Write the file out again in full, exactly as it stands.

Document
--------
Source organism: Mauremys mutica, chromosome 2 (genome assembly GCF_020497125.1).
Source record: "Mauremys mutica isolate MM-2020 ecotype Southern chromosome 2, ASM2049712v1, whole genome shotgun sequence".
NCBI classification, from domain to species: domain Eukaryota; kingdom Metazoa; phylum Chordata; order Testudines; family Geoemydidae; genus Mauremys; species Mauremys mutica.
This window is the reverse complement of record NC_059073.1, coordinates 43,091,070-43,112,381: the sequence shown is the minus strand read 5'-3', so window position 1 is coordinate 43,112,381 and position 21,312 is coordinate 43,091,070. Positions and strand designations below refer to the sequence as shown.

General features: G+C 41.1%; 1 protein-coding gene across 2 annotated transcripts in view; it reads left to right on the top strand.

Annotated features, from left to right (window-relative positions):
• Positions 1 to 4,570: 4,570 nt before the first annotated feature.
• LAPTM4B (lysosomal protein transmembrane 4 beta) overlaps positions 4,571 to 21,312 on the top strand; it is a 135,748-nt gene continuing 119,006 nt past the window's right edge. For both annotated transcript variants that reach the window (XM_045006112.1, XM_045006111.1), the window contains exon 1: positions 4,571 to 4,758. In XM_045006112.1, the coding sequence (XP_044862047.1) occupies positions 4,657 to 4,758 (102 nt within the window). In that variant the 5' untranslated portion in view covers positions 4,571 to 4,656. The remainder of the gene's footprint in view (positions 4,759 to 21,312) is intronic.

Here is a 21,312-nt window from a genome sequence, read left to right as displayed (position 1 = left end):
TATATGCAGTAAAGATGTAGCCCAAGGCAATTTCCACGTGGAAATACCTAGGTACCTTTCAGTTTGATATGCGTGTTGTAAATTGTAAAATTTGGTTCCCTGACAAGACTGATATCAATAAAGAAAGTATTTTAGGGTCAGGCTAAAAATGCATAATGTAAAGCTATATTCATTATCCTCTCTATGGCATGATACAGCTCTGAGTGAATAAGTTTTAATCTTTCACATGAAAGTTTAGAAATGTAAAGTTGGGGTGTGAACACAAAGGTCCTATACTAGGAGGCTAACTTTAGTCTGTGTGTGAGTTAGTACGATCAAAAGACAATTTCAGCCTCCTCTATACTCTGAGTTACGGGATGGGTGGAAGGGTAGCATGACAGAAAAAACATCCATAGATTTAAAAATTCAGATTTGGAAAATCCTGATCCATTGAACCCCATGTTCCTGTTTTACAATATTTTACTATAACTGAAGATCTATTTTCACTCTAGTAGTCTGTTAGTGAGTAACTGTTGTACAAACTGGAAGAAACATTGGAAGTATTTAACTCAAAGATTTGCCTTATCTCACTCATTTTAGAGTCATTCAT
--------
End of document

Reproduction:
Source organism: Mauremys mutica, chromosome 2 (genome assembly GCF_020497125.1).
Source record: "Mauremys mutica isolate MM-2020 ecotype Southern chromosome 2, ASM2049712v1, whole genome shotgun sequence".
NCBI classification, from domain to species: domain Eukaryota; kingdom Metazoa; phylum Chordata; order Testudines; family Geoemydidae; genus Mauremys; species Mauremys mutica.
This window is the reverse complement of record NC_059073.1, coordinates 43,091,070-43,112,381: the sequence shown is the minus strand read 5'-3', so window position 1 is coordinate 43,112,381 and position 21,312 is coordinate 43,091,070. Positions and strand designations below refer to the sequence as shown.

General features: G+C 41.1%; 1 protein-coding gene across 2 annotated transcripts in view; it reads left to right on the top strand.

Annotated features, from left to right (window-relative positions):
• Positions 1 to 4,570: 4,570 nt before the first annotated feature.
• LAPTM4B (lysosomal protein transmembrane 4 beta) overlaps positions 4,571 to 21,312 on the top strand; it is a 135,748-nt gene continuing 119,006 nt past the window's right edge. For both annotated transcript variants that reach the window (XM_045006112.1, XM_045006111.1), the window contains exon 1: positions 4,571 to 4,758. In XM_045006112.1, the coding sequence (XP_044862047.1) occupies positions 4,657 to 4,758 (102 nt within the window). In that variant the 5' untranslated portion in view covers positions 4,571 to 4,656. The remainder of the gene's footprint in view (positions 4,759 to 21,312) is intronic.

Here is a 21,312-nt window from a genome sequence, read left to right as displayed (position 1 = left end):
TATATGCAGTAAAGATGTAGCCCAAGGCAATTTCCACGTGGAAATACCTAGGTACCTTTCAGTTTGATATGCGTGTTGTAAATTGTAAAATTTGGTTCCCTGACAAGACTGATATCAATAAAGAAAGTATTTTAGGGTCAGGCTAAAAATGCATAATGTAAAGCTATATTCATTATCCTCTCTATGGCATGATACAGCTCTGAGTGAATAAGTTTTAATCTTTCACATGAAAGTTTAGAAATGTAAAGTTGGGGTGTGAACACAAAGGTCCTATACTAGGAGGCTAACTTTAGTCTGTGTGTGAGTTAGTACGATCAAAAGACAATTTCAGCCTCCTCTATACTCTGAGTTACGGGATGGGTGGAAGGGTAGCATGACAGAAAAAACATCCATAGATTTAAAAATTCAGATTTGGAAAATCCTGATCCATTGAACCCCATGTTCCTGTTTTACAATATTTTACTATAACTGAAGATCTATTTTCACTCTAGTAGTCTGTTAGTGAGTAACTGTTGTACAAACTGGAAGAAACATTGGAAGTATTTAACTCAAAGATTTGCCTTATCTCACTCATTTTAGAGTCATTCAT